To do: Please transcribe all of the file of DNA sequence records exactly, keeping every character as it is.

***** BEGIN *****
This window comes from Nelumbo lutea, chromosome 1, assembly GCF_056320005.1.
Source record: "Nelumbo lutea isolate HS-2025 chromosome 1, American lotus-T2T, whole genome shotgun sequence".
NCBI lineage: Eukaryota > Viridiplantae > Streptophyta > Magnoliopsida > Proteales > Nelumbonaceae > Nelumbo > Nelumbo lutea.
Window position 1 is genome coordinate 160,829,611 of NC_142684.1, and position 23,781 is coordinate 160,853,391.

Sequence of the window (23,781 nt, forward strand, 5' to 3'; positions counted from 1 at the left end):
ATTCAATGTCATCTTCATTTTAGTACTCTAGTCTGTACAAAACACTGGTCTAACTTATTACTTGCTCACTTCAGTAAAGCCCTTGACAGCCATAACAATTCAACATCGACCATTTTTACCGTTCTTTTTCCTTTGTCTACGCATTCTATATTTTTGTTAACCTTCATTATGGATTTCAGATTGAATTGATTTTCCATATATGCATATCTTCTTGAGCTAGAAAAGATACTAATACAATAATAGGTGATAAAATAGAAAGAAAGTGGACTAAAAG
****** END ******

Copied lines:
This window comes from Nelumbo lutea, chromosome 1, assembly GCF_056320005.1.
Source record: "Nelumbo lutea isolate HS-2025 chromosome 1, American lotus-T2T, whole genome shotgun sequence".
NCBI lineage: Eukaryota > Viridiplantae > Streptophyta > Magnoliopsida > Proteales > Nelumbonaceae > Nelumbo > Nelumbo lutea.
Window position 1 is genome coordinate 160,829,611 of NC_142684.1, and position 23,781 is coordinate 160,853,391.

Sequence of the window (23,781 nt, forward strand, 5' to 3'; positions counted from 1 at the left end):
ATTCAATGTCATCTTCATTTTAGTACTCTAGTCTGTACAAAACACTGGTCTAACTTATTACTTGCTCACTTCAGTAAAGCCCTTGACAGCCATAACAATTCAACATCGACCATTTTTACCGTTCTTTTTCCTTTGTCTACGCATTCTATATTTTTGTTAACCTTCATTATGGATTTCAGATTGAATTGATTTTCCATATATGCATATCTTCTTGAGCTAGAAAAGATACTAATACAATAATAGGTGATAAAATAGAAAGAAAGTGGACTAAAAG